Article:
Massive testing, food voucher, adjustments to the workday: some of the Civic Alliance’s 43 proposals for the health crisis
By Lucia Navas (La Prensa)
HAVANA TIMES – The opposition umbrella group Civic Alliance has put forth a plan involving 43 emergency measures to give a “breather” to the workers and companies during the country’s economic crisis from the drastic effects of the Coronavirus pandemic.
The Alliance hopes that Nicaraguan ruler Daniel Ortega will be receptive to their proposals, out of interest in avoiding Nicaragua’s total collapse, asserted their national coordinator, Carlos Tunnermann.
Some of the proposals that, according to the Alliance, should be put into practice immediately in the area of health are: carrying out massive testing to detect the foci of contagion – for example, within companies with large groupings of workers; massively testing health personnel; and making sure there are backups of protective equipment and supplies for the hospitals so they can respond to the emergency.
In addition, they asked the regime to establish “in the short term” a fund for in-kind transferences of food and provisions to those at risk, such as older adults, so they can avoid leaving their homes to avoid contagion from Covid-19.
“There’s a high percentage of people who must go out because they’re part of the informal sector. Therefore, the government should provide them with food and provisions packages so those people can stay at home and not expose themselves. Older adults would be included there,” stated Tunnermann.
The coordination between the authorities and the private sector is imperative to agree on changes in the work schedules, so that the majority of workers implement telecommuting or work a shortened schedule, among other measures to reduce exposure to contagion from Covid-19.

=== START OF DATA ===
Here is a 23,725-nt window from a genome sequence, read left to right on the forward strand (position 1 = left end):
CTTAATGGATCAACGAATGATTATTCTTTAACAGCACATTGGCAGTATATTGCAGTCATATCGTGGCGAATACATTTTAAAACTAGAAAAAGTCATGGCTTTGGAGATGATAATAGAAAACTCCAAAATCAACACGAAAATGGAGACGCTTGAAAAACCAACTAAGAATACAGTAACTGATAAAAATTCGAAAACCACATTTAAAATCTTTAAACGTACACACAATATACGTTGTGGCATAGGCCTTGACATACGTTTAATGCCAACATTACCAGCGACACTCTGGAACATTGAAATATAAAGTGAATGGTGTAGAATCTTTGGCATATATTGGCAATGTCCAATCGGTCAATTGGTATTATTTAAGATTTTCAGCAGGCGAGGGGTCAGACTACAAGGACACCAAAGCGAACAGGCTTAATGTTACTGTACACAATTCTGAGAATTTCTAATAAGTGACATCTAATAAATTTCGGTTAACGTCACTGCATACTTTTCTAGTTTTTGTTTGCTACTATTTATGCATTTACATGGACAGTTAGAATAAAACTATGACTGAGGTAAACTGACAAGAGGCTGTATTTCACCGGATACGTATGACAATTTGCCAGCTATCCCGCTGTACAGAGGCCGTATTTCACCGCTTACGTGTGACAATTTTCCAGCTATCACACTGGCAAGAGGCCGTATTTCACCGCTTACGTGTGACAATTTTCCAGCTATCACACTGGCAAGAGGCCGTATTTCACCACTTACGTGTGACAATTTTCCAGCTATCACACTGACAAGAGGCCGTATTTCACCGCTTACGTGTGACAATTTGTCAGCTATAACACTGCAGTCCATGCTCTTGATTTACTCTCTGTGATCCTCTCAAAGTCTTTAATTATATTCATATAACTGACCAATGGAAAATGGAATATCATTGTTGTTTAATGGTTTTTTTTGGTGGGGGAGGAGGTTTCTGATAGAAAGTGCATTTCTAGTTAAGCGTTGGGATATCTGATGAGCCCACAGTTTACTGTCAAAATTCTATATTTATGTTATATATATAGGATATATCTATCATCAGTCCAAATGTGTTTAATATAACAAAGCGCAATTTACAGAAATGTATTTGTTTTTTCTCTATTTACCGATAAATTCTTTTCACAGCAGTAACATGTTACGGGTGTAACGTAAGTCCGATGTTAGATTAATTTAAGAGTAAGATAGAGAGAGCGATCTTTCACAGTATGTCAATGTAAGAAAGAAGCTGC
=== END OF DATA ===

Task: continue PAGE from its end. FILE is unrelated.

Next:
Additional aid to the retired
Another of the measures specified is to allocate resources for giving “an additional sum” to the 280,000 retired, to augment the pensions they receive from the Nicaraguan Social Security Institute.
Tunnermann explained that those on pensions need that additional money so that they can cover the cost of the basic food supplies. Currently, a month’s worth of basic goods is valued at over 14 thousand cordobas. [US $405]. The source of these resources would be the emergency funds that organizations such as the International Monetary Fund, the World Bank and the Inter-American Development Bank have made available so that countries can implement assistance programs for their population, and programs to prop up businesses in this crisis.
“The pensions cover a reduced portion of the basic food supplies, so that we propose that those pensioners be helped,” Tunnermann said.
The opposition leader made reference to the fact that the Ortega regime could access financing from the multilateral organizations if they would begin to implement the measures recommended by the Pan-American Health Organization and the World Health Organization, with the seriousness that the pandemic deserves.
Although they called for a suspension of in-person classes and recommended that a method of online classes, or some other modality be adopted, the Civic Alliance considered it essential that the Ministry of Education maintain the school lunch program, which could be picked up by parents while maintaining the needed precautionary measures. In that way, families would be helped to have food during this crisis.
Suspend payments for basic services
A three-month suspension in fees for water and electricity, “as well as prohibiting cutting off these services to the population [for non-payment],” form part of the plan of assistance for families. A three-month payment deferral was also requested for mortgages, and a reduction in the price of cooking gas cylinders for the same period. In the case of fuel, the proposal asked that the prices begin to reflect the drop that is being seen in the world market. “The first priority is to defend lives,” said Tunnermann.